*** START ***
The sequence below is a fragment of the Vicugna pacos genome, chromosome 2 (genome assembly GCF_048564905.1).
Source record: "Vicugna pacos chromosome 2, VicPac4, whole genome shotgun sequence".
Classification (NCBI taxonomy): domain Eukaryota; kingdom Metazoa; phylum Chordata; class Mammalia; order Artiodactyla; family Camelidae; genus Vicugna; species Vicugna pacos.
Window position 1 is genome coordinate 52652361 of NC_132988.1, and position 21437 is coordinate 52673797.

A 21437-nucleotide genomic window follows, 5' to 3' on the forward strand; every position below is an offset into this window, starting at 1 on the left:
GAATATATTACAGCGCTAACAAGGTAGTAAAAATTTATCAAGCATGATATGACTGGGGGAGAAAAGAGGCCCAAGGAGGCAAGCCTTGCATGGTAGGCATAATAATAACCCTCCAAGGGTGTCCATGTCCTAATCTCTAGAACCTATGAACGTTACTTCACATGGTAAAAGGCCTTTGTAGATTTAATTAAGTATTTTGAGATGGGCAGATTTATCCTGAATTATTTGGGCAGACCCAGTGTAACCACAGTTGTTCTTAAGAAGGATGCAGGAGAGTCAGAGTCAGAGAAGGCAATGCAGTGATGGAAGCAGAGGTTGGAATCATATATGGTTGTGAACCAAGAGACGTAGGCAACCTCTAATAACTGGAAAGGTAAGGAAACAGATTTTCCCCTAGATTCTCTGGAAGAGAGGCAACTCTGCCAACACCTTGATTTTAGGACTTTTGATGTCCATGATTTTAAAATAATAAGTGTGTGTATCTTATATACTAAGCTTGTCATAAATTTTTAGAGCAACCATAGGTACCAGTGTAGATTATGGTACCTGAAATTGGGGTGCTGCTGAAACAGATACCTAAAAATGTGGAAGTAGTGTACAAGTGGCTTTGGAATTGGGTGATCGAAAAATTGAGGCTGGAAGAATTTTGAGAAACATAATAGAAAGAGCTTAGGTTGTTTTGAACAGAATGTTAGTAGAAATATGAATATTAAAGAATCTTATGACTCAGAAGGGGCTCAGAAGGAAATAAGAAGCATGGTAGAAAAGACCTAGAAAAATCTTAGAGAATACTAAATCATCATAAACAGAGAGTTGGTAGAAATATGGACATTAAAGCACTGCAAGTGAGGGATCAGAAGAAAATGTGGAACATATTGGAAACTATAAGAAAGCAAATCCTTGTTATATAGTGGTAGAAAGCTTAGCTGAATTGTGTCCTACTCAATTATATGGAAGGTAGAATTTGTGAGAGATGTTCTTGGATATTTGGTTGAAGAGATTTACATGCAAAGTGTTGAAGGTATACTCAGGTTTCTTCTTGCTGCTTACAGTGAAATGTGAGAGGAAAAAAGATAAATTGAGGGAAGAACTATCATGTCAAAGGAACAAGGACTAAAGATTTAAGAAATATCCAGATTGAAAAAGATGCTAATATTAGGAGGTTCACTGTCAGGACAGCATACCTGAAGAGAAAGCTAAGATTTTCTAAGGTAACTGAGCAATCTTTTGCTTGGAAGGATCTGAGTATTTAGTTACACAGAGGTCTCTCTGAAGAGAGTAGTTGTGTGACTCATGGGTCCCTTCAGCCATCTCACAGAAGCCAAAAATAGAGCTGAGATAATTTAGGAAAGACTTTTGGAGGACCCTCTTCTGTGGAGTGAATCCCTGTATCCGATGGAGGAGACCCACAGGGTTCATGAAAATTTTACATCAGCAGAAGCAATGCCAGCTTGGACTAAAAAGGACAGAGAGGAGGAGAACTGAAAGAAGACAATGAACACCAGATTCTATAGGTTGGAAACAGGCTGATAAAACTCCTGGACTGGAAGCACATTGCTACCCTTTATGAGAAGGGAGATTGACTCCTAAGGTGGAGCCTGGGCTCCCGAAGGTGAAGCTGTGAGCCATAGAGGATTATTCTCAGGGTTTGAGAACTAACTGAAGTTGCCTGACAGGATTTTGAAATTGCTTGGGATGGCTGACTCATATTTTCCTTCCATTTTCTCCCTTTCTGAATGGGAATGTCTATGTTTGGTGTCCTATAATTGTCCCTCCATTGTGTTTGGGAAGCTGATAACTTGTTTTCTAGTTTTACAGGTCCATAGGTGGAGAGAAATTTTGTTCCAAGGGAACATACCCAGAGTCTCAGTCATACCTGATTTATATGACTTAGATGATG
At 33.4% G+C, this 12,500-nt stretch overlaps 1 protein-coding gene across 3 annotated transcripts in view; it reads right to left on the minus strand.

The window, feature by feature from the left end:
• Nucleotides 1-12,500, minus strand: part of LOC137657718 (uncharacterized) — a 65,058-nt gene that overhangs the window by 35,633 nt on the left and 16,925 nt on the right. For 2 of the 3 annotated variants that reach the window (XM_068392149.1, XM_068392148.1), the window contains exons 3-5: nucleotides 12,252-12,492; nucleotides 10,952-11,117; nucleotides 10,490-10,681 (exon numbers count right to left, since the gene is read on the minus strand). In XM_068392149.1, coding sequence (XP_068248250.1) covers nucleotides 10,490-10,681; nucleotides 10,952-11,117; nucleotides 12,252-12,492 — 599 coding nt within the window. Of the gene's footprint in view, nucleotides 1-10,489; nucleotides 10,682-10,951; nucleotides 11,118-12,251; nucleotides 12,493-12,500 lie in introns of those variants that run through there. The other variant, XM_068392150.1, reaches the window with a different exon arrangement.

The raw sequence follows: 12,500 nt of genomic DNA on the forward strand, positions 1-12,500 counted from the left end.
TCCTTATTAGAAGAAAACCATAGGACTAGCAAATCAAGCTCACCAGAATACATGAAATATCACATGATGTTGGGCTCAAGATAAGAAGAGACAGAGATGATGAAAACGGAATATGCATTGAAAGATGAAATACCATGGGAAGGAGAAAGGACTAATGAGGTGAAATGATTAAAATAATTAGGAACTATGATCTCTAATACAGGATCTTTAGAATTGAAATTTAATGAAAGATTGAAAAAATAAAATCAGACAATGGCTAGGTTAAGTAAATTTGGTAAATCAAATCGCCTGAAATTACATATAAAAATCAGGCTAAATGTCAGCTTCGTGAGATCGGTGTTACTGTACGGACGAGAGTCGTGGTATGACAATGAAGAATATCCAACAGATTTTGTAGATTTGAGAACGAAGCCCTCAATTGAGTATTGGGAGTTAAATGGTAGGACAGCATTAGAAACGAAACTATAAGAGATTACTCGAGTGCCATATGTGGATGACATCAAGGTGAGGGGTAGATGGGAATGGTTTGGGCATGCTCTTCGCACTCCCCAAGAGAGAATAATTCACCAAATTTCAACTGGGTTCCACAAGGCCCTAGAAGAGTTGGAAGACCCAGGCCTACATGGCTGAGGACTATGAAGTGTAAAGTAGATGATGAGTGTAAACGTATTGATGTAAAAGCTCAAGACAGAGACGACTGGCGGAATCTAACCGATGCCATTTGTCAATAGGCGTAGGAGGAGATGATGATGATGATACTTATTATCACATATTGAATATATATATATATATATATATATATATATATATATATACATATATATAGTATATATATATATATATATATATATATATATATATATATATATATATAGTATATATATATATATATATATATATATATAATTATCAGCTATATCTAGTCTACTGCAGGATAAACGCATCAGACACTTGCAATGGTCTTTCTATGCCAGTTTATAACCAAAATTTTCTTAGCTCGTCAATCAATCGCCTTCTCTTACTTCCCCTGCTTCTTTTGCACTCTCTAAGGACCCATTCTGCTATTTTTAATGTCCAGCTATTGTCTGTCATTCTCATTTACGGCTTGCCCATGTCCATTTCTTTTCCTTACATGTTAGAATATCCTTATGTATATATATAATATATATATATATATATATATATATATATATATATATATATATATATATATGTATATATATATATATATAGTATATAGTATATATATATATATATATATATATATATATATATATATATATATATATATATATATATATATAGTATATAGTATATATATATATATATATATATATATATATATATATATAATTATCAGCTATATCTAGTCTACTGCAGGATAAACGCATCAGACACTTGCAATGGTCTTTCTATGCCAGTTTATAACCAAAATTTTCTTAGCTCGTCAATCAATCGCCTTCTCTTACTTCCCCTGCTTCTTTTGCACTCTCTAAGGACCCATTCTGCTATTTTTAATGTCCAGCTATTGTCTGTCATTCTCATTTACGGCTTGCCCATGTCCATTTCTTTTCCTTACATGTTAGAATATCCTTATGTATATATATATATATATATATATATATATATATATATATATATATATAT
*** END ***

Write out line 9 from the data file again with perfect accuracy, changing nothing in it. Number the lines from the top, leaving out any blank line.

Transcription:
• Nucleotides 1-12,500, minus strand: part of LOC137657718 (uncharacterized) — a 65,058-nt gene that overhangs the window by 35,633 nt on the left and 16,925 nt on the right. For 2 of the 3 annotated variants that reach the window (XM_068392149.1, XM_068392148.1), the window contains exons 3-5: nucleotides 12,252-12,492; nucleotides 10,952-11,117; nucleotides 10,490-10,681 (exon numbers count right to left, since the gene is read on the minus strand). In XM_068392149.1, coding sequence (XP_068248250.1) covers nucleotides 10,490-10,681; nucleotides 10,952-11,117; nucleotides 12,252-12,492 — 599 coding nt within the window. Of the gene's footprint in view, nucleotides 1-10,489; nucleotides 10,682-10,951; nucleotides 11,118-12,251; nucleotides 12,493-12,500 lie in introns of those variants that run through there. The other variant, XM_068392150.1, reaches the window with a different exon arrangement.